A form of the B vitamin, niacin, might ward off skin cancer, according to a study from the University of Sydney in Australia. Placebos or supplements of nicotinamide (500 milligrams 2X/day) were taken by 386 patients with an average age of 66-years and who had at least two non-melanoma skin cancers during the past five years. Dermatologists checked for skin cancer every three months during the one-year study. Results showed that new non-melanoma skin cancer rates were down 23% in the supplemented group compared to the placebo group. The vitamin supplement also appeared to reduce the number of thick, scaly patches of skin that can become cancer. Those patches were reduced by 11% within three months of supplementing, and by 20% by nine months of treatment. These benefits quickly disappeared during the study’s follow-up period. “When people stopped taking their tablets, the benefits no longer were seen…. you need to continue taking the tablets…for them to be effective,” said the researchers. No adverse side effects were noted.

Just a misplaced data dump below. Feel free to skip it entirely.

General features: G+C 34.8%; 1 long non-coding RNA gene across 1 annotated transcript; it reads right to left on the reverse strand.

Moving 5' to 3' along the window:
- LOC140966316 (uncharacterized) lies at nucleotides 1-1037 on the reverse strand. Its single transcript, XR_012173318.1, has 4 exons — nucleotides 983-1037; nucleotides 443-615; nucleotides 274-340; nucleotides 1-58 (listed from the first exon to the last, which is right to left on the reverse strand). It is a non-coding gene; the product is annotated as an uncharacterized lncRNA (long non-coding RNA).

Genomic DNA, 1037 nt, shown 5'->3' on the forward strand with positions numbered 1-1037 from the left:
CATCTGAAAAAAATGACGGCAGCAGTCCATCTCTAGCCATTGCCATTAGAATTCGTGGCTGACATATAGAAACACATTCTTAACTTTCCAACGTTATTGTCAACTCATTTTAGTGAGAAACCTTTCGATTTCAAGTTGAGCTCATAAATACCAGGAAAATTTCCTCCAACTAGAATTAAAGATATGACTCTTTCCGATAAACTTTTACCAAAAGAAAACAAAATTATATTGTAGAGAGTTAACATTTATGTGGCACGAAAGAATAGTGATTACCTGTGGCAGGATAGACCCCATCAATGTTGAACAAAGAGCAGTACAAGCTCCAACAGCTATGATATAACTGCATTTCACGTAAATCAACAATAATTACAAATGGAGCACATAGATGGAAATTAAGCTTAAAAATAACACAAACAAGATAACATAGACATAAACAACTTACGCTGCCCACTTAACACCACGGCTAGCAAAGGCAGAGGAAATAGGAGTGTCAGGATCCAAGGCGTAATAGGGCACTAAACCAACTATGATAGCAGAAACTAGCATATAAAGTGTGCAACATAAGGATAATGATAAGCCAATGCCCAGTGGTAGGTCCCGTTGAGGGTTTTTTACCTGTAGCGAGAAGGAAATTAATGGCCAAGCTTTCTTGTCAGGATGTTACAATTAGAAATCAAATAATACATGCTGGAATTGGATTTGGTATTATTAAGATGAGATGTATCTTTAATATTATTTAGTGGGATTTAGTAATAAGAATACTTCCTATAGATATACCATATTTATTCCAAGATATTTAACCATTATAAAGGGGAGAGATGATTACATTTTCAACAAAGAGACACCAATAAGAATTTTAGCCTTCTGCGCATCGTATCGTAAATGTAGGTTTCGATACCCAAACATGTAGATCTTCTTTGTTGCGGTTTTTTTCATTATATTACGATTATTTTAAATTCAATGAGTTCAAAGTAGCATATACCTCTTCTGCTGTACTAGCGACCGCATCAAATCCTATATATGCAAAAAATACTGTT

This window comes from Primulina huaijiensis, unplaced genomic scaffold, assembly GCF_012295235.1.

In Perspective: UV light from the sun damages the DNA of skin cells, depletes the energy that skin cells need to repair damaged DNA, and suppresses the immune system, thus hampering the body’s ability to fight off cancer. Previous studies have shown the nicotinamide might provide skin cells with an “energy boost,” enhancing DNA repair and strengthening the skin’s immune system. While more research is needed, this is a ray of hope, since skin cancer is the most common form of cancer in the U.S., with about 5 million cases treated every year.
Chen A, Martin A, Choy B, et al: A phase 3 randomized trial of nicotinamide for skin cancer chemoprevention. New England Journal of Medicine 2015;373:1618-1626.